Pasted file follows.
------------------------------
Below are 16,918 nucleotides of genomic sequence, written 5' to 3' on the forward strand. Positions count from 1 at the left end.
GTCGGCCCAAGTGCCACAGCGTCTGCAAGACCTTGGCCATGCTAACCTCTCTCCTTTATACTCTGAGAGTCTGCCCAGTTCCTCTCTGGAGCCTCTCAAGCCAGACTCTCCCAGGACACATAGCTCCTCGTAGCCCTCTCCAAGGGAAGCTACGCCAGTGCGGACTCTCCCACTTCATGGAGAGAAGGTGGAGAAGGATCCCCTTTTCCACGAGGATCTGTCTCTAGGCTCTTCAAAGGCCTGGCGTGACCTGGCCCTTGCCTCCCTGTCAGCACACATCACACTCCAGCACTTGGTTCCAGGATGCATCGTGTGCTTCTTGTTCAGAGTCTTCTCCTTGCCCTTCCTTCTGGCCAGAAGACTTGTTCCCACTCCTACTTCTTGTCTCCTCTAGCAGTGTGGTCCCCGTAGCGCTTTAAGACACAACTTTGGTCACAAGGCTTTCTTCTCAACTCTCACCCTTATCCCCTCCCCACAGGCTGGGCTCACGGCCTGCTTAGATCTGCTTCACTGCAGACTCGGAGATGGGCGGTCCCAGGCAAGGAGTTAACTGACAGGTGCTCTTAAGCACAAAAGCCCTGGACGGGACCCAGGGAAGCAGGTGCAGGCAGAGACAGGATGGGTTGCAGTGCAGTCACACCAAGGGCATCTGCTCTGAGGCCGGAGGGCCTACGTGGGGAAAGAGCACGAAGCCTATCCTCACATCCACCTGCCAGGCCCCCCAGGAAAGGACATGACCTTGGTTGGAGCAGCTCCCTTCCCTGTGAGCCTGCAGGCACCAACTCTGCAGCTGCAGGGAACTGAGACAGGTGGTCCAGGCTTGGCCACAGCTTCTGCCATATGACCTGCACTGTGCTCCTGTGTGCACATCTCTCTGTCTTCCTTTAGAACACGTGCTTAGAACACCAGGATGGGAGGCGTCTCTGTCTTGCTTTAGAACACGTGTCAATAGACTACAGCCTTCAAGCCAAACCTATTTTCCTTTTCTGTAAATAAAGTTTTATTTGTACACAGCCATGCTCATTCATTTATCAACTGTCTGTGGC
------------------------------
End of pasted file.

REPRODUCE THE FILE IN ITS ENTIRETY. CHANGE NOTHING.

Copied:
Below are 16,918 nucleotides of genomic sequence, written 5' to 3' on the forward strand. Positions count from 1 at the left end.
GTCGGCCCAAGTGCCACAGCGTCTGCAAGACCTTGGCCATGCTAACCTCTCTCCTTTATACTCTGAGAGTCTGCCCAGTTCCTCTCTGGAGCCTCTCAAGCCAGACTCTCCCAGGACACATAGCTCCTCGTAGCCCTCTCCAAGGGAAGCTACGCCAGTGCGGACTCTCCCACTTCATGGAGAGAAGGTGGAGAAGGATCCCCTTTTCCACGAGGATCTGTCTCTAGGCTCTTCAAAGGCCTGGCGTGACCTGGCCCTTGCCTCCCTGTCAGCACACATCACACTCCAGCACTTGGTTCCAGGATGCATCGTGTGCTTCTTGTTCAGAGTCTTCTCCTTGCCCTTCCTTCTGGCCAGAAGACTTGTTCCCACTCCTACTTCTTGTCTCCTCTAGCAGTGTGGTCCCCGTAGCGCTTTAAGACACAACTTTGGTCACAAGGCTTTCTTCTCAACTCTCACCCTTATCCCCTCCCCACAGGCTGGGCTCACGGCCTGCTTAGATCTGCTTCACTGCAGACTCGGAGATGGGCGGTCCCAGGCAAGGAGTTAACTGACAGGTGCTCTTAAGCACAAAAGCCCTGGACGGGACCCAGGGAAGCAGGTGCAGGCAGAGACAGGATGGGTTGCAGTGCAGTCACACCAAGGGCATCTGCTCTGAGGCCGGAGGGCCTACGTGGGGAAAGAGCACGAAGCCTATCCTCACATCCACCTGCCAGGCCCCCCAGGAAAGGACATGACCTTGGTTGGAGCAGCTCCCTTCCCTGTGAGCCTGCAGGCACCAACTCTGCAGCTGCAGGGAACTGAGACAGGTGGTCCAGGCTTGGCCACAGCTTCTGCCATATGACCTGCACTGTGCTCCTGTGTGCACATCTCTCTGTCTTCCTTTAGAACACGTGCTTAGAACACCAGGATGGGAGGCGTCTCTGTCTTGCTTTAGAACACGTGTCAATAGACTACAGCCTTCAAGCCAAACCTATTTTCCTTTTCTGTAAATAAAGTTTTATTTGTACACAGCCATGCTCATTCATTTATCAACTGTCTGTGGC